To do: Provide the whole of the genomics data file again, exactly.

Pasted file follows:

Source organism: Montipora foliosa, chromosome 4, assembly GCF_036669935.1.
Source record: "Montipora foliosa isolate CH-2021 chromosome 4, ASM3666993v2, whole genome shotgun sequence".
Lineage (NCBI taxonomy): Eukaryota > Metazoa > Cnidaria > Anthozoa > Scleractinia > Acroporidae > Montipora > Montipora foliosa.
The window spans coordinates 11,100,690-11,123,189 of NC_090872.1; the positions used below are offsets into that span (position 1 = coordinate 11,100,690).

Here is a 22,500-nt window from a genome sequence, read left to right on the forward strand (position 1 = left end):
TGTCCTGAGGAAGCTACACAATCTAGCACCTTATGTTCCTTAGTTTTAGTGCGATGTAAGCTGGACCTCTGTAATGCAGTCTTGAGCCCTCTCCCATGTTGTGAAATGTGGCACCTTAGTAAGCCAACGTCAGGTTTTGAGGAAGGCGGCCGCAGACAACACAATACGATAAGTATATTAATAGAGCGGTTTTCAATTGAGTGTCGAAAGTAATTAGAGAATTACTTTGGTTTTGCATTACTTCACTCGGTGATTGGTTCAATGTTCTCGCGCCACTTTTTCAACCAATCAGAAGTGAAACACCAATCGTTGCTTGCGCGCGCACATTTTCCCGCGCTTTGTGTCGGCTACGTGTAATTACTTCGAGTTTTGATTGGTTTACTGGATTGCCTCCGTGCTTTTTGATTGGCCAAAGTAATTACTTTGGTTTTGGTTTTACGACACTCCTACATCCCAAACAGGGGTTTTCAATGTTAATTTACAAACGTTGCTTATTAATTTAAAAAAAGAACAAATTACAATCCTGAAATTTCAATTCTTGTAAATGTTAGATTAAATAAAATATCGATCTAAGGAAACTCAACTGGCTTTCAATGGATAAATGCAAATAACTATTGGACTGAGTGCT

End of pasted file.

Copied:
Source organism: Montipora foliosa, chromosome 4, assembly GCF_036669935.1.
Source record: "Montipora foliosa isolate CH-2021 chromosome 4, ASM3666993v2, whole genome shotgun sequence".
Lineage (NCBI taxonomy): Eukaryota > Metazoa > Cnidaria > Anthozoa > Scleractinia > Acroporidae > Montipora > Montipora foliosa.
The window spans coordinates 11,100,690-11,123,189 of NC_090872.1; the positions used below are offsets into that span (position 1 = coordinate 11,100,690).

Here is a 22,500-nt window from a genome sequence, read left to right on the forward strand (position 1 = left end):
TGTCCTGAGGAAGCTACACAATCTAGCACCTTATGTTCCTTAGTTTTAGTGCGATGTAAGCTGGACCTCTGTAATGCAGTCTTGAGCCCTCTCCCATGTTGTGAAATGTGGCACCTTAGTAAGCCAACGTCAGGTTTTGAGGAAGGCGGCCGCAGACAACACAATACGATAAGTATATTAATAGAGCGGTTTTCAATTGAGTGTCGAAAGTAATTAGAGAATTACTTTGGTTTTGCATTACTTCACTCGGTGATTGGTTCAATGTTCTCGCGCCACTTTTTCAACCAATCAGAAGTGAAACACCAATCGTTGCTTGCGCGCGCACATTTTCCCGCGCTTTGTGTCGGCTACGTGTAATTACTTCGAGTTTTGATTGGTTTACTGGATTGCCTCCGTGCTTTTTGATTGGCCAAAGTAATTACTTTGGTTTTGGTTTTACGACACTCCTACATCCCAAACAGGGGTTTTCAATGTTAATTTACAAACGTTGCTTATTAATTTAAAAAAAGAACAAATTACAATCCTGAAATTTCAATTCTTGTAAATGTTAGATTAAATAAAATATCGATCTAAGGAAACTCAACTGGCTTTCAATGGATAAATGCAAATAACTATTGGACTGAGTGCT